Include your kids – When constructing your kid’s treehouse, involve them. Remember it is for them after all, and ask for their opinions. They will not understand the technicalities and why the treehouse cannot be bigger, but you might learn a thing or two about what they want.
Tree damage – Finally, consider the damage done to the tree and try to minimize it. Treehouses damage trees from the foot traffic that compresses the soil, to the fasteners that infect trees, to the weight of the house that stresses the roots. You want to take the weight off the tree, and you can do this by adding two supports. Also, use the least punctures necessary to hold the structure, and avoid putting fasteners too close together as they can weaken the section. The last thing you want to prevent slinging cables as they cut through the bark.
So, it’s finally spring, and you have to make right with your kids if they aced their papers. Well, before you think of DIYing ensure you have the right skills, otherwise hire a professional. Most parents who construct treehouses either fail, injure themselves or build rickety structures that they have to pull down a few months later. To avoid, such outcomes, it is probably better you engage the services of a professional.
Yes, most of these will be expensive with a carpenter setting you back between $65 and $85 an hour and an electrician about $70, but you have to consider the safety of your kids. Finally, before you say a professional is out of your range, remember that the kids will be spending time up there with their friends and you don’t want one of them injuring him/herself on your property.
Below are some reasons why constructing a treehouse isn’t as easy as most parents presume:
Wood Choices – Seeing as you want a sound structure, you want to ensure that you are building with safe wood, and more so the beams. Every piece has to be checked for insects, splits, or rot which calls for a certain level of skill. Sorry to say, most homeowners lack the skills here, and only a proficient carpenter can help you identify the knotty lumber pieces.
Dangerous Undertaking – Erecting structures on the ground is perilous, but the dangers involved with building a treehouse are life-threatening. From ensuring that the deck is stable and level to working from elevated places, to lifting heavy parts (walls, and roof framing), there is too much to watch out for. To sum up, there are risks of arsenic poisoning associated with treated timber products.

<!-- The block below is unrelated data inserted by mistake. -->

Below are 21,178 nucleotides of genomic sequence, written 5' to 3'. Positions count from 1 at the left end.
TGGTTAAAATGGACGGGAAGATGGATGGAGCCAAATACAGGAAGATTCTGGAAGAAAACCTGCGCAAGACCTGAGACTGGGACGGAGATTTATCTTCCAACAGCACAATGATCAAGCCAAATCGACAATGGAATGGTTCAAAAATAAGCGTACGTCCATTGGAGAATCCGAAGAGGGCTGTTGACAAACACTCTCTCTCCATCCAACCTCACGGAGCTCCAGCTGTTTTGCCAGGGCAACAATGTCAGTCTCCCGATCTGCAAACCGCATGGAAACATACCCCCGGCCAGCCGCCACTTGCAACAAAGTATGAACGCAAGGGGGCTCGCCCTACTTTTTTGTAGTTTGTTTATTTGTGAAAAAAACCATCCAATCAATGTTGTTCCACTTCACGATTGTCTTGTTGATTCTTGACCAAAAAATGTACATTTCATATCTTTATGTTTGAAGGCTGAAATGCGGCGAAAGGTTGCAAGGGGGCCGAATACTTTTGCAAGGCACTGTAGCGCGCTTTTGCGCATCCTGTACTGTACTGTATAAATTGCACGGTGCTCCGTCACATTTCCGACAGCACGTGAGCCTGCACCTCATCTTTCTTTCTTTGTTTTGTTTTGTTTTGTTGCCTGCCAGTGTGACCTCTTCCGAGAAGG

Bolting Beams – Seeing as you are dealing with a growing tree, you want to leave some room. However, most homeowners don’t take this into account and beams snap under pressure. Working with flexible joints is the best alternative, but they are difficult to work with.
If you hire a contractor to erect your treehouse, there are some steps you can take to lower the amount you will incur.
Buy Materials – Taking the time to purchase the materials will save you a substantial amount of money. First, you get the opportunity to shop around, and often you can get 15% to 20% discount on supplies. Also, you purchase the quality required reducing the chances of being ripped off. Keep the receipt so that you can return some of the unused items. Finally, you might not be sure as to the wood required, but you can still purchase anchors, nails, braces, waterproof materials, etc.
Site Preparation – Don’t leave it to the contractor as it will only cost you more. You want to prune the branches and anything that might get in your way.
Plans – Finally, have definite plans that you and your contractor can agree too. Any errors will only cost you more. Also, stick to the plan as changes will only increase the amount you pay.
Treehouses are an excellent addition to any home. They are a safe place for kids to waste away their afternoons without bothering you. It’s also an ideal way to test your DIY skills, and your kids will love you or it. However, they are more demanding than most homeowners think. You might want to hire professionals. Bottom line though is that whether you choose to DIY or engage a contractor, ensure the structure is safe.